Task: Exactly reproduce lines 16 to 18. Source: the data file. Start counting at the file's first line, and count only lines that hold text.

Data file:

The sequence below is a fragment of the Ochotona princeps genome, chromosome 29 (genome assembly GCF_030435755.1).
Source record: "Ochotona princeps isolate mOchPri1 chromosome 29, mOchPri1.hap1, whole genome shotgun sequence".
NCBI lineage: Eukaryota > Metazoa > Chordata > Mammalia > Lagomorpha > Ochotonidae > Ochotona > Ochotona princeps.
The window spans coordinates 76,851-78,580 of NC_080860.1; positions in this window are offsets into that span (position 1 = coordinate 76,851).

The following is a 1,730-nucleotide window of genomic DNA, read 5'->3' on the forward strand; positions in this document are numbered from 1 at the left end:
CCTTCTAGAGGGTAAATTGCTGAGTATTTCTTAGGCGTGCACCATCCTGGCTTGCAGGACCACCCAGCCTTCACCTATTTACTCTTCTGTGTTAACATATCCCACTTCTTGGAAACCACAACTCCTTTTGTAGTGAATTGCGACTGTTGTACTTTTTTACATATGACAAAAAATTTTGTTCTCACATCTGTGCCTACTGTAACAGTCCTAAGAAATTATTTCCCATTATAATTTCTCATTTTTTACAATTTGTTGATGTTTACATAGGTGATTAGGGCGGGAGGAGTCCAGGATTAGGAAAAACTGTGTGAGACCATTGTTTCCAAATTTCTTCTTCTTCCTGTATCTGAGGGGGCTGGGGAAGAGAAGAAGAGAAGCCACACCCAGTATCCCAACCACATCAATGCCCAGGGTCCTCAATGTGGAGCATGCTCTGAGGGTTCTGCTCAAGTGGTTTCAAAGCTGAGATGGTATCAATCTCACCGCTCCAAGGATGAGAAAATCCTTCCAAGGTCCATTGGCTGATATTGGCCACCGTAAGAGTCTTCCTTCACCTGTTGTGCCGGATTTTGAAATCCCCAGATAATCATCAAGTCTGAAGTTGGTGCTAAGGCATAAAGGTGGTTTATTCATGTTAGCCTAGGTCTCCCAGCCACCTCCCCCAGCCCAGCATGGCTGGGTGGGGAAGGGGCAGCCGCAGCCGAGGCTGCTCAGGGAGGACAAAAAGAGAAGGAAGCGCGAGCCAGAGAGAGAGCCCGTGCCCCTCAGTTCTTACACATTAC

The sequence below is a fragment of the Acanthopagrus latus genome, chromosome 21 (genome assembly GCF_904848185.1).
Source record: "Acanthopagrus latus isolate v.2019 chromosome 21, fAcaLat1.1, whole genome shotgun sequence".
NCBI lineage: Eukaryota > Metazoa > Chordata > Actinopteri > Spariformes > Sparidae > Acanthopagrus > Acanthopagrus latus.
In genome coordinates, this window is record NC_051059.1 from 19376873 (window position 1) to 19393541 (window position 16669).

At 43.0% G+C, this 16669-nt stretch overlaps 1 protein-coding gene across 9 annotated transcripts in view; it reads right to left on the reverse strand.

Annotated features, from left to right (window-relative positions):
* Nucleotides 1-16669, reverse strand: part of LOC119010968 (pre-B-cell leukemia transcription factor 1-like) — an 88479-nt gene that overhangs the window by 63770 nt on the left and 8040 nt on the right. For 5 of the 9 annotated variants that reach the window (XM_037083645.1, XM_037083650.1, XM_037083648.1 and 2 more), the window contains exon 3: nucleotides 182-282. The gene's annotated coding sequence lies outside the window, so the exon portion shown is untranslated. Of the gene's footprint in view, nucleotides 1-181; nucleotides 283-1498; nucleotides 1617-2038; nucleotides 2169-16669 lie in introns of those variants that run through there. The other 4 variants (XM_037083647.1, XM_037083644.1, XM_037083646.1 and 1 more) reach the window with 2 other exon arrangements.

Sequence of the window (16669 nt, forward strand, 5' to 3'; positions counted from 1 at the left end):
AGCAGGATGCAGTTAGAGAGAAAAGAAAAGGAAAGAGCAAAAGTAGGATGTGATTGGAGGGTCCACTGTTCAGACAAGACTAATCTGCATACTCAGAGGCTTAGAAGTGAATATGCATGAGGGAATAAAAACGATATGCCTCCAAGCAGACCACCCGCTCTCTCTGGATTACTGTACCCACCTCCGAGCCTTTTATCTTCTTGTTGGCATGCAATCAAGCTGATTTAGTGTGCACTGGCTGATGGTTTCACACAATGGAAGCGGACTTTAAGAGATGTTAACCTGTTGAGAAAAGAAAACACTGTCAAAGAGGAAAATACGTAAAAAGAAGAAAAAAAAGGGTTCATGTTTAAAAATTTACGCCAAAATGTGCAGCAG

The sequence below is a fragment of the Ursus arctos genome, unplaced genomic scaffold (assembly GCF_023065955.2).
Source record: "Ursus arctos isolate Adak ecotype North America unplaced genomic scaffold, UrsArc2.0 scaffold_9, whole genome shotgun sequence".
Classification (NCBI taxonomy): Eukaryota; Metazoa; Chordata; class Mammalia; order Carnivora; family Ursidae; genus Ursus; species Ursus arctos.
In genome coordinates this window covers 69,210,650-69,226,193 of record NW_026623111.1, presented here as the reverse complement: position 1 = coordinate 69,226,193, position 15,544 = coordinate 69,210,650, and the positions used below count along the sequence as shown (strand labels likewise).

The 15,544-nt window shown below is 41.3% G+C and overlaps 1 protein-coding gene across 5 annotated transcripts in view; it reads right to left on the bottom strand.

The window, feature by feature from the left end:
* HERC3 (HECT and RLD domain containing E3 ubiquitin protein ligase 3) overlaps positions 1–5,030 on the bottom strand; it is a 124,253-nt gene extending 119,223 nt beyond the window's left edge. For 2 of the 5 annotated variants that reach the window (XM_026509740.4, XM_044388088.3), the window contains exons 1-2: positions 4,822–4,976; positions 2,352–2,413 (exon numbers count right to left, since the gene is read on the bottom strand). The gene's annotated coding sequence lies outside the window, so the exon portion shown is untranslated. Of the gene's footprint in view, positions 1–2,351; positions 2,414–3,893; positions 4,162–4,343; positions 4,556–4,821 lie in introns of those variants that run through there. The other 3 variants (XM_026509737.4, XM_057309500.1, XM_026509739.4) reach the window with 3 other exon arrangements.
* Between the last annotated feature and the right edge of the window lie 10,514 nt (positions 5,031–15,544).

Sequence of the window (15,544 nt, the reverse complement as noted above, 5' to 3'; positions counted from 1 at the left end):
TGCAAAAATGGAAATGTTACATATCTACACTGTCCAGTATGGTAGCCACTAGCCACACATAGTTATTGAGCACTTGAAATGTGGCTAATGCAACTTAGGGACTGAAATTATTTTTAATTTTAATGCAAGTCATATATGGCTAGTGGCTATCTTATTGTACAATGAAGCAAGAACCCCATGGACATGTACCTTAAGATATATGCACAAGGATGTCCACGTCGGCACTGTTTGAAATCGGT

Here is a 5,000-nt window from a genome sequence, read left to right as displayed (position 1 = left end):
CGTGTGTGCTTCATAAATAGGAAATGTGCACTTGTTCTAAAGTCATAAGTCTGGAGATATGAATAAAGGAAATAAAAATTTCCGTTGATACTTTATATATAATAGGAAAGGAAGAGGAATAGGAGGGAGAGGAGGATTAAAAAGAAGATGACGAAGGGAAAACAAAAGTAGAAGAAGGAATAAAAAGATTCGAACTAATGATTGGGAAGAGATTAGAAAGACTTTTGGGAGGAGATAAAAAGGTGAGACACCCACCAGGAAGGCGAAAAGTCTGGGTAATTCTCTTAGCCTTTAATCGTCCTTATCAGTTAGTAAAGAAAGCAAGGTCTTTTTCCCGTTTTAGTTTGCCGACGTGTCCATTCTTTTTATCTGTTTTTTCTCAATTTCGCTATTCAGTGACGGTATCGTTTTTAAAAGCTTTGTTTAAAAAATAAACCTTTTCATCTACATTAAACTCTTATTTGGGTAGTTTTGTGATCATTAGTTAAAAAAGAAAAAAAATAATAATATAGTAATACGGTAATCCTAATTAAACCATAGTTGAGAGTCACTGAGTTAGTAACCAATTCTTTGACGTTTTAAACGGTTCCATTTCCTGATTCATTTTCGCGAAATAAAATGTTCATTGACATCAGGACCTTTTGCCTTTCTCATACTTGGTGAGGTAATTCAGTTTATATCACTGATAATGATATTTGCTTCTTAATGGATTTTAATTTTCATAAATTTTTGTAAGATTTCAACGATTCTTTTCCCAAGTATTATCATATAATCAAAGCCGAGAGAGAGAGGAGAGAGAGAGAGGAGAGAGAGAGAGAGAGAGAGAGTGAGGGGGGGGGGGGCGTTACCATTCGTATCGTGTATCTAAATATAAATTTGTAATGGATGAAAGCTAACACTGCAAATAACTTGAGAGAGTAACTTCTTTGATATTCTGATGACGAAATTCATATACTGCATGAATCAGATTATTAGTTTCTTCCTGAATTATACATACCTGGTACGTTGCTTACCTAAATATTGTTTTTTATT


The sequence below is a fragment of the Ursus arctos genome, unplaced genomic scaffold (assembly GCF_023065955.2).
Source record: "Ursus arctos isolate Adak ecotype North America unplaced genomic scaffold, UrsArc2.0 scaffold_9, whole genome shotgun sequence".
Classification (NCBI taxonomy): Eukaryota; Metazoa; Chordata; class Mammalia; order Carnivora; family Ursidae; genus Ursus; species Ursus arctos.